Rod Raglin

This blog will touch on the experiences I have as a writer (not to be mistaken for my experience as a writer, i.e. how many books I've written, etc); the pleasure and the pain, the joy and the grief, the satisfaction and the frustration, the magic and the reality - have I left anything out, oh yeah, the rejection, rejection and more rejection,  the humiliation and the embarrassment, the jealousy and the resentment - that pretty much covers it, except for why I do it which perhaps I'll realize along the way. Are you totally confused? Good, let's begin.

Memoir lacks basics of good story telling


 Lorraine Ray’s Phantom Strays, is a memoir, but really the events remembered are so insignificant as to be of interest only to the writer.


The first such event is about the narrator retrieving her sister from the line up of The Beatles movie A Hard Days Night and experiencing beatlemania Tuscon style.


The second is her experience as a child at an asthma clinic.


I stopped after that.


The parts of Phantom Strays I read were mostly told by the narrator’s mother who talks incessantly in a nonsensical flow of consciousness. This is cleverly written and would be interesting if there were just a few examples of it, but unfortunately that’s not the case. Very soon this reader began skipping vast chunks of the mother’s monologue looking for something of interest in the story.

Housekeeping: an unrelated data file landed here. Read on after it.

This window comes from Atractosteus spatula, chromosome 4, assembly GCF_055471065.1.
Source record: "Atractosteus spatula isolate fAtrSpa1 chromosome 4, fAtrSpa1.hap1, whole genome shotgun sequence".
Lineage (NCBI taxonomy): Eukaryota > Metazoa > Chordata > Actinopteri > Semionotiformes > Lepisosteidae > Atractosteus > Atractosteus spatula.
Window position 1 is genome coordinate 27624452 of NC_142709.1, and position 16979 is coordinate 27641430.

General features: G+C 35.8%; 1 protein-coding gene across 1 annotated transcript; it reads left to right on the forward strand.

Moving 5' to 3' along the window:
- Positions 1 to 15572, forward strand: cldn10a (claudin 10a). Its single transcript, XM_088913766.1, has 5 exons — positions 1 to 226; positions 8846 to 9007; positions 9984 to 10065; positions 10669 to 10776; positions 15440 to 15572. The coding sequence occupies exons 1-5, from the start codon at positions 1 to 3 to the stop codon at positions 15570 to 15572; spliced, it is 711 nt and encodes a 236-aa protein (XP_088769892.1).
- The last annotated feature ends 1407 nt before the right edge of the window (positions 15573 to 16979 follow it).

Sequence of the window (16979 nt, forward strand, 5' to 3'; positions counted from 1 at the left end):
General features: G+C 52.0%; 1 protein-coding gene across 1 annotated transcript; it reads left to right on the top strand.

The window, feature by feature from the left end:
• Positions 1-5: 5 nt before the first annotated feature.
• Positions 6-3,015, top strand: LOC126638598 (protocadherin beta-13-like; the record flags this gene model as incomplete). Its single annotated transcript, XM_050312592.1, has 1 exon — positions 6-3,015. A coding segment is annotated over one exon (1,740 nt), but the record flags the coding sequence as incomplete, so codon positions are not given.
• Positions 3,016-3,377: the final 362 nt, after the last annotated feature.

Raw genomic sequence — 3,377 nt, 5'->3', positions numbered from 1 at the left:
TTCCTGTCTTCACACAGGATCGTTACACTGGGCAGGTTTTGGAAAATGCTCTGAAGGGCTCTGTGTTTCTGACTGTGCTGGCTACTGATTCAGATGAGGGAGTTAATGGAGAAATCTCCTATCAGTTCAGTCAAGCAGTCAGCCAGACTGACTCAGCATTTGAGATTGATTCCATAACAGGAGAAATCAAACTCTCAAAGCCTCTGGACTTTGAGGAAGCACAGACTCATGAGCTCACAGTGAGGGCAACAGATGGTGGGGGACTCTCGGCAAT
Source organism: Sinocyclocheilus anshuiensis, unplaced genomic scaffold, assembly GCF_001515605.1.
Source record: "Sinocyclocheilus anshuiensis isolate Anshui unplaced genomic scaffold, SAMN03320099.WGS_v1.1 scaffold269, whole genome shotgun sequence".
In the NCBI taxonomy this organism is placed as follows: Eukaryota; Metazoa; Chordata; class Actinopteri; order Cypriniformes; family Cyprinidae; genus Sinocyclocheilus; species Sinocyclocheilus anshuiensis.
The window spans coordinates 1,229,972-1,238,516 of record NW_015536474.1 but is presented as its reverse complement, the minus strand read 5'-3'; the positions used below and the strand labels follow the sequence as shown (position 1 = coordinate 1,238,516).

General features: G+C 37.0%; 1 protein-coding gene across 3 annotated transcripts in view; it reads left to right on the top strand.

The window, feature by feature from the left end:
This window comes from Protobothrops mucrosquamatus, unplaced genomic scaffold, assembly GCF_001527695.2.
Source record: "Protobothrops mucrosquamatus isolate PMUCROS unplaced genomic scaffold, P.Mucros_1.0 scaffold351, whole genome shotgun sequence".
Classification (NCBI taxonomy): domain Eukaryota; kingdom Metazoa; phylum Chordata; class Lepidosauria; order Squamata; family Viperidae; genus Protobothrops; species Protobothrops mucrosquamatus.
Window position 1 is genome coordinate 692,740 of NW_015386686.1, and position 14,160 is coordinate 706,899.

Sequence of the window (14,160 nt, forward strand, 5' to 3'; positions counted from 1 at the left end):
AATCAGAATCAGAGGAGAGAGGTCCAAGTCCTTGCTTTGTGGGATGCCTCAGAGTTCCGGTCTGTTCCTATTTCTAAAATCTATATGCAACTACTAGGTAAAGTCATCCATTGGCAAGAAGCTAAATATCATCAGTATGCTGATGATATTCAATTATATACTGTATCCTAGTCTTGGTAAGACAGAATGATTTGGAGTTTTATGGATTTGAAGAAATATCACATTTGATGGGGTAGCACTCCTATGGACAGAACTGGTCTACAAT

Good memoirs don’t have to have exotic settings or detail significant events, but something dramatic has to happen to the character, and by dramatic it should be life changing if not life threatening.


Sometimes life events don’t quite unfold in such a way to make an interesting story. It is then up to the writer to chop, change and rearrange to make it so, because a good memoir should contain the basics of good story telling: goal, motivation, and conflict. It should begin with an initiating incident and the plot should move forward with rising tension that culminates in a crisis and then a resolution.


Phantom Strays displays none of this craft, but rather appears to be random reminiscences of a specific time in the author’s life presented chronologically and only connected by common family members. If it became more interesting further in than perhaps the earlier stories should have been omitted. Good stories can be overshadowed by poor craft.


I downloaded this book free from Smashwords